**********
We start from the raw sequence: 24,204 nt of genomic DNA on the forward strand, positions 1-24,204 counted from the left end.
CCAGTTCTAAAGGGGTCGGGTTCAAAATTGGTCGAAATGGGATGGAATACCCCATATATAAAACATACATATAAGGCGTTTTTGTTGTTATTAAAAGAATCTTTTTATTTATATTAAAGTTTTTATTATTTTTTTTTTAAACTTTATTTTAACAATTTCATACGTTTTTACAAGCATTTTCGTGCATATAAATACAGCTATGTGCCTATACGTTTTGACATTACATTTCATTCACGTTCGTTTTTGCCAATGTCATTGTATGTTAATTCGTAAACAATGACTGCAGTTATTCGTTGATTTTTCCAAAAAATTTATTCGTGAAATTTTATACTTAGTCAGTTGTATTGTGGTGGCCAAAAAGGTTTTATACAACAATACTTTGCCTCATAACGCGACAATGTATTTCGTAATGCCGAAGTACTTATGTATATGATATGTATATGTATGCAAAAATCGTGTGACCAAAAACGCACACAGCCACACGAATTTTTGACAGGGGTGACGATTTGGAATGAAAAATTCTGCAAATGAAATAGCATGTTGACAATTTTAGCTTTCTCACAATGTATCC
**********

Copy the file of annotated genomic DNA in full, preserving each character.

We start from the raw sequence: 24,204 nt of genomic DNA on the forward strand, positions 1-24,204 counted from the left end.
CCAGTTCTAAAGGGGTCGGGTTCAAAATTGGTCGAAATGGGATGGAATACCCCATATATAAAACATACATATAAGGCGTTTTTGTTGTTATTAAAAGAATCTTTTTATTTATATTAAAGTTTTTATTATTTTTTTTTTAAACTTTATTTTAACAATTTCATACGTTTTTACAAGCATTTTCGTGCATATAAATACAGCTATGTGCCTATACGTTTTGACATTACATTTCATTCACGTTCGTTTTTGCCAATGTCATTGTATGTTAATTCGTAAACAATGACTGCAGTTATTCGTTGATTTTTCCAAAAAATTTATTCGTGAAATTTTATACTTAGTCAGTTGTATTGTGGTGGCCAAAAAGGTTTTATACAACAATACTTTGCCTCATAACGCGACAATGTATTTCGTAATGCCGAAGTACTTATGTATATGATATGTATATGTATGCAAAAATCGTGTGACCAAAAACGCACACAGCCACACGAATTTTTGACAGGGGTGACGATTTGGAATGAAAAATTCTGCAAATGAAATAGCATGTTGACAATTTTAGCTTTCTCACAATGTATCC